Professor Tim Flannery’s support for more efficient production of red meat to help stabilize the climate is a further example of the erroneous proposition that “a first step is better than nothing.”

Atmospheric carbon dioxide (CO2) concentration is currently at 392 parts per million (ppm) and increasing at an upper estimate of 2.5 ppm per year. [5, 6].

Top climate scientists say that we must be urgently reducing GHG pollution rather than increasing it. Thus some leading scientists argue that we must reduce atmospheric CO2 concentration from the current dangerous and damaging 392 ppm to a safe and sustainable 300 ppm for a safe planet for all peoples and all species. Prior to the last century, the atmospheric CO2 concentration had not exceeded 300 ppm for about 800,000 years, the period in which man finally evolved from primate precursors. [7, 8].

Professor Hans Joachim Schellnhuber (Potsdam Institute, Germany) has estimated that for a 67% chance of avoiding a disastrous 2C temperature rise the world must get CO2 emissions to zero by 2050. All men being equal and hence requiring equal shares in atmospheric pollution, leading per capita GHG polluters such as the US and Australia must get to zero CO2 emissions by 2020 (this being quite achievable according to Beyond Zero Emissions’ plan for 100% renewable energy for Australia by 2002 and Professor Mark Jacobson’s plan for 100% renewable energy for the world by 2030). [9, 10, 11]

We can achieve this. Before the disastrous December 2009 Copenhagen Climate Change Summit, NASA’s Dr James Hansen was asked “Is there any real chance of averting the climate crisis?”. He replied: “Absolutely. It is possible – if we give politicians a cold, hard slap in the face. The fraudulence of the Copenhagen approach – "goals" for emission reductions, "offsets" that render ironclad goals almost meaningless, the ineffectual "cap-and-trade" mechanism – must be exposed. We must rebel against such politics as usual. Science reveals that climate is close to tipping points. It is a dead certainty that continued high emissions will create a chaotic dynamic situation for young people, with deteriorating climate conditions out of their control…Governments must place a uniform rising price on carbon, collected at the fossil fuel source – the mine or port of entry. The fee should be given to the public in toto, as a uniform dividend, payroll tax deduction or both… Intergenerational inequity is a moral issue. Just as when Abraham Lincoln faced slavery and when Winston Churchill faced Nazism, the time for compromises and half-measures is over.” [12, 13].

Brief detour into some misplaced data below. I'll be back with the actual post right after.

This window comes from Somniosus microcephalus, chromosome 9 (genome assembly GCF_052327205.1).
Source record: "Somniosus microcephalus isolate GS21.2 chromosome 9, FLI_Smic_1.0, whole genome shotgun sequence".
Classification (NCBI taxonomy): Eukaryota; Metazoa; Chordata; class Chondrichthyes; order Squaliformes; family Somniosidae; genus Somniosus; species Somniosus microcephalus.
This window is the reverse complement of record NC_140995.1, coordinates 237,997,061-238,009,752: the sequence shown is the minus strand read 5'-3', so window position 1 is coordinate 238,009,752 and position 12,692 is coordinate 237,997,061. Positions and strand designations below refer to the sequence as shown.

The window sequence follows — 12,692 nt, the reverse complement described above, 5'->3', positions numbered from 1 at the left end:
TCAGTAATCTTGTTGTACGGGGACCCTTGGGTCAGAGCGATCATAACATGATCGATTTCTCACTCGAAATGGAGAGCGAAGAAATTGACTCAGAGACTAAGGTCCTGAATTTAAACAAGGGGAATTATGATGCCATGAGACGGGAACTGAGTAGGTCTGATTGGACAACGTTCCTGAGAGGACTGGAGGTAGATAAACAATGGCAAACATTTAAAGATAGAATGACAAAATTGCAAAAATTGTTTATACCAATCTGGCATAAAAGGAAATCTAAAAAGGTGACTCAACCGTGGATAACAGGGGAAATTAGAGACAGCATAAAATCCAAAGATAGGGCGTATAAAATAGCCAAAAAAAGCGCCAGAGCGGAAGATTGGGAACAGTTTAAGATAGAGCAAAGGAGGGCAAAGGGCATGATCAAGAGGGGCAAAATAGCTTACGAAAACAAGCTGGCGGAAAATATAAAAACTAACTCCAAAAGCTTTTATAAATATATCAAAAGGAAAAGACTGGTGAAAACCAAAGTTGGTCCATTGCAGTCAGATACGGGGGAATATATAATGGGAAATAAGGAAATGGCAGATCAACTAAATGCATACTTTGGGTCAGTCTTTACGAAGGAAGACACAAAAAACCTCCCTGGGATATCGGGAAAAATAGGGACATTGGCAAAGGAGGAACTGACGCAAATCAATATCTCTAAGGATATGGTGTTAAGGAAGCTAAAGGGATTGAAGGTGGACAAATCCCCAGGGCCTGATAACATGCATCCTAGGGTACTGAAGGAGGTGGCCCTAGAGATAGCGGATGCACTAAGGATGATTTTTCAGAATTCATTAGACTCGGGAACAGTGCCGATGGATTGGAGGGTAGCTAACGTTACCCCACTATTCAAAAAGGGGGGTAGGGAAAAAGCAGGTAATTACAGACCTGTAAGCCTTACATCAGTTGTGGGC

In short, what is required to save the planet is (1) Change of societal philosophy to one of scientific risk management and biological sustainability with complete cessation of species extinctions and zero tolerance for lying, (2) urgent reduction of atmospheric CO2 to a safe level of about 300 ppm as recommended by leading climate and biological scientists, and (3) a rapid switch to the best non-carbon and renewable energy (solar, wind, geothermal, wave, tide and hydro options that are currently roughly the same market price as coal burning-based power) and to energy efficiency, public transport, needs-based production, re-afforestation and return of carbon as biochar to soils coupled with correspondingly rapid cessation of fossil fuel burning, deforestation, methanogenic livestock production and population growth. [14].

Biochar is a major component of reducing atmospheric CO2, global warming and bushfire risk. Biochar can be made from anaerobic pyrolysis at 400-700C of biomass from expertly-advised agricultural and bushland fuel hazard reduction harvesting (e.g. straw, wood waste, woody weeds) and thus (a) reduce bushfire threat; (b) provide a valuable, soil-enriching and crop productivity-enhancing product for producing “terra preta” soil; (c) help combat man-made global warming by drawing down atmospheric CO2; and (d) provide rural employment and farm income supplementation.

In my view biochar (charcoal) is very likely what can save the Planet’s biosphere. The technology is straightforward and has been used by charcoal makers for thousands of years, specifically heating plant material to 400-700 degrees Centigrade in the absence of oxygen (anaerobic pyrolysis) to generate carbon (C) from plant cellulose (roughly (CHO)n) .Carbon (C) is stable (unless you set fire to it and have plenty of oxygen - neither being likely underground) whereas plant cellulose (roughly (CH20)n) is oxidized by soil organisms to yield the GHGs CO2 and H2O or worse still, converted by anaerobic bacteria to methane, CH4, which is about 21 times worse than CO2 as a greenhouse gas (GHG) on a 100 year time scale (72 times worse on a 20 year time scale). The amount of biochar that can be made from plant waste each year is roughly the same as the amount of carbon released into the atmosphere each year from carbon burning by man. [15].

Unfortunately Professor Flannery has a flawed view of biochar as revealed by these comments on being asked about biochar (my corrections to his assertions are in bold) :